The credit card firm employs about 20,000 people globally, with a "large percentage" now working from home.
Rather than forcing them back to offices, staff can make their own decision on timings, it said.
Twitter said last week it would allow staff to work from home "forever" as a growing number of firms rethink work arrangements.
"Today, a large percentage of our team is working remotely, even as most offices remain open," a Mastercard spokesman said.
"At the end of the day, our employees will make the decision on when they feel comfortable returning to an office. They know their personal circumstances and needs".
Tech giants Facebook and Google have also relaxed back-to-office policies and say they will let employees to continue working from home for the rest of the year.
While about 90% of Mastercard's employees are working from home, this may go down once there is adequate testing and a vaccine is found, it said.
In an interview with the BBC's Asia Business Report, Mastercard's chief executive Ajay Banga said he thought that was still "some time away".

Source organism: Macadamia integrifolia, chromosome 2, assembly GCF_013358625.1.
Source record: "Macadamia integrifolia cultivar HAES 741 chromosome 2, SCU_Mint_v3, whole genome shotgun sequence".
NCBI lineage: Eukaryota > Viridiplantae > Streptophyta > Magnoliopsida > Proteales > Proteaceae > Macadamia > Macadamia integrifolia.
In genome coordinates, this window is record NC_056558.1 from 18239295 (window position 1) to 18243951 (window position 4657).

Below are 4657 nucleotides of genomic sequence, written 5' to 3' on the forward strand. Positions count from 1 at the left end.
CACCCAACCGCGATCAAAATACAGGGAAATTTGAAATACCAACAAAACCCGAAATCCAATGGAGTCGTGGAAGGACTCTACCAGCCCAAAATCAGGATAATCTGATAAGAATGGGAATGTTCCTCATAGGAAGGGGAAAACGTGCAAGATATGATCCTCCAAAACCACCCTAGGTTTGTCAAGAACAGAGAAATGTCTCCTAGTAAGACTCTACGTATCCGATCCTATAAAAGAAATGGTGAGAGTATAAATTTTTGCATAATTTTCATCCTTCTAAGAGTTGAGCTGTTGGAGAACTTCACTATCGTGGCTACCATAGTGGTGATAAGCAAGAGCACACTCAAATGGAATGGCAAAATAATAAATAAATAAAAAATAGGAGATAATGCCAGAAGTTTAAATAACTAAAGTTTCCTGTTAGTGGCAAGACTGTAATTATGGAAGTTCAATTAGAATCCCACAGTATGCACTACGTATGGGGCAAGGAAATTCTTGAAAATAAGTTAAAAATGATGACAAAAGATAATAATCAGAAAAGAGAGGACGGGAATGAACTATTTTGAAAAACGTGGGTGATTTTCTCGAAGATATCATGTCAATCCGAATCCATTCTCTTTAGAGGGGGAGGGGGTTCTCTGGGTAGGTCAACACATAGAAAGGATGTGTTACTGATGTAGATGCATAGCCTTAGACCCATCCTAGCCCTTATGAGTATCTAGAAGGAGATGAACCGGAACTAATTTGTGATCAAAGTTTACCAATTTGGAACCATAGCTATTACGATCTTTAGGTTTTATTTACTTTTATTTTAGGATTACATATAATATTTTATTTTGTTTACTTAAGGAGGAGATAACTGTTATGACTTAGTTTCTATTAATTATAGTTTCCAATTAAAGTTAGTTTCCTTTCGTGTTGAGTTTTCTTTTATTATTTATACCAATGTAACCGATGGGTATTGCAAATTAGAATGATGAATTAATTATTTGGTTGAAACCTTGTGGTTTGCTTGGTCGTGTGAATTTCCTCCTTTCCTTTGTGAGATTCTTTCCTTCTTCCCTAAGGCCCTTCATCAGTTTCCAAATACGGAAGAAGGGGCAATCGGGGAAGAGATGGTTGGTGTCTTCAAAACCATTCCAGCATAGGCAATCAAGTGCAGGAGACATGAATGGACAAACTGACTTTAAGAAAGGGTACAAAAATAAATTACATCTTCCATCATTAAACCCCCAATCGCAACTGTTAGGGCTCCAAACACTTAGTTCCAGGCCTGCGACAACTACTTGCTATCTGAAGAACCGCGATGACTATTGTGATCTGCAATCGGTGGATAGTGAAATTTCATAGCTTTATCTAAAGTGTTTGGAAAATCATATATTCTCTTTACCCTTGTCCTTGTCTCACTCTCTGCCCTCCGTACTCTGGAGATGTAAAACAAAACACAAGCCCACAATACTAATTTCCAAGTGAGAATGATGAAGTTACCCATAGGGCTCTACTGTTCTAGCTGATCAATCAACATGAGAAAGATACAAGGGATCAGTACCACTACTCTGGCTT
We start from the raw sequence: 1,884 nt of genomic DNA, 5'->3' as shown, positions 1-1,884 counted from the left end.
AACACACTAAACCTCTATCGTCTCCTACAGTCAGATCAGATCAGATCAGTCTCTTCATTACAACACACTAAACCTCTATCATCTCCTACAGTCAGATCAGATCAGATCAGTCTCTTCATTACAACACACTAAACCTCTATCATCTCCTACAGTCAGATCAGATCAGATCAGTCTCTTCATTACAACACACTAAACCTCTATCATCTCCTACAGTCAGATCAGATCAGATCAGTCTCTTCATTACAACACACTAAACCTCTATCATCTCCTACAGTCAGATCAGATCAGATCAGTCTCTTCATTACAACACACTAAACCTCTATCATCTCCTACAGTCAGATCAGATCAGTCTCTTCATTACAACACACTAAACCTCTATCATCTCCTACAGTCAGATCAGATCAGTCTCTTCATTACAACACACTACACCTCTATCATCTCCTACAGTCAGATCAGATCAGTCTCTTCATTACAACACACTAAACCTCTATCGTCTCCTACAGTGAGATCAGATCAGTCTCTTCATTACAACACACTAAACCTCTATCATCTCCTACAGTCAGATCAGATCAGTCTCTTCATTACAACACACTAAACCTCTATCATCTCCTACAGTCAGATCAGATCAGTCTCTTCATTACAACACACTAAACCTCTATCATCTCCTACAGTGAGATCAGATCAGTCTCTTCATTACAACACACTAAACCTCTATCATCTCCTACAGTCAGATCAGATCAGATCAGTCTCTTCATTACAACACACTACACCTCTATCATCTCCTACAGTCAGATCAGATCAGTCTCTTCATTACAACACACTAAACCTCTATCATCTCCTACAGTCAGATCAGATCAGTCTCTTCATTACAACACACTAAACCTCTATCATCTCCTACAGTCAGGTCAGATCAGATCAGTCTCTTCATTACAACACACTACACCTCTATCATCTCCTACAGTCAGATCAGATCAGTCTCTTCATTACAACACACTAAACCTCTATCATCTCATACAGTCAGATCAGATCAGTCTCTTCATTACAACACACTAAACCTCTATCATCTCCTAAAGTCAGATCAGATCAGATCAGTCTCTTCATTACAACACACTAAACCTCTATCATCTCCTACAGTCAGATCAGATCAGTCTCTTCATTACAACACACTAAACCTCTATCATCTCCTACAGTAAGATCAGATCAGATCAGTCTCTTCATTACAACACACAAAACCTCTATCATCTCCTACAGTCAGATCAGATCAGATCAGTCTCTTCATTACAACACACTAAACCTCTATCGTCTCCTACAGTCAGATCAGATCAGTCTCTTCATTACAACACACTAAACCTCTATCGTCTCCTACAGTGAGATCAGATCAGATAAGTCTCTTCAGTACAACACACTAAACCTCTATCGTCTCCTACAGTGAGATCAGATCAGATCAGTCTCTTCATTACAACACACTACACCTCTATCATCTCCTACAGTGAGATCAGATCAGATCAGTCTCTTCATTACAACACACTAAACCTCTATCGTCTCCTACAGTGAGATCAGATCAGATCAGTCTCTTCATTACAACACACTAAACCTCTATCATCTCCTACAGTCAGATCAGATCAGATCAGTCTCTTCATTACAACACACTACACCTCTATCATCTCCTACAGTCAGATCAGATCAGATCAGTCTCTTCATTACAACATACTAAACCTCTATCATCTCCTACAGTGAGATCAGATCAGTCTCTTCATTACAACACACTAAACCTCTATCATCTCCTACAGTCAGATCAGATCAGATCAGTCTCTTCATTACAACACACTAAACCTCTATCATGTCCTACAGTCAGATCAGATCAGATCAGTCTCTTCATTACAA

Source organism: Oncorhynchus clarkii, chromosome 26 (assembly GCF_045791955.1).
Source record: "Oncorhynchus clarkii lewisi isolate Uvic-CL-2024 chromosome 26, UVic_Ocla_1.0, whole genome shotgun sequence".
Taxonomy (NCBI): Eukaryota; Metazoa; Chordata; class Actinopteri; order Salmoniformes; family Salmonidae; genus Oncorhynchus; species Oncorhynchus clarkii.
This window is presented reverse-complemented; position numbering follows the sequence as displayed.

"I'm not planning on getting back to a pre-Covid growth scenario for another year. I think that could be sometime next year when a vaccine is readily available and readily distributed."
Mastercard said it was also looking at consolidating some of its offices. It has created a "future of work" task force that is figuring out how best to handle employee needs and real estate amid the coronavirus crisis.
The company has its headquarters New York, but also has regional hubs in Dubai, Singapore and Brussels.
UK bank Barclays has also questioned the need for having thousands of its workers in big and expensive city offices. This "may be a thing of the past", its chief executive Jes Staley said last month.
About 70,000 of Barclays' staff worldwide are working from home due to coronavirus lockdown measures which has led to a rethink of the bank's long-term "location strategy", Mr Staley said.
Mastercard employees who work in its offices must now follow social distancing rules, wear face masks and undergo temperature checks.
"One day, I think probably aided by a vaccine, and the ability therefore for the workers and consumers to get the confidence they need, we can get back to thinking about a pre-Covid kind of growth stage," said Mr Banga. "I still think that's some time away."
Some men change their party for the sake of their principles; others their principles for the sake of their party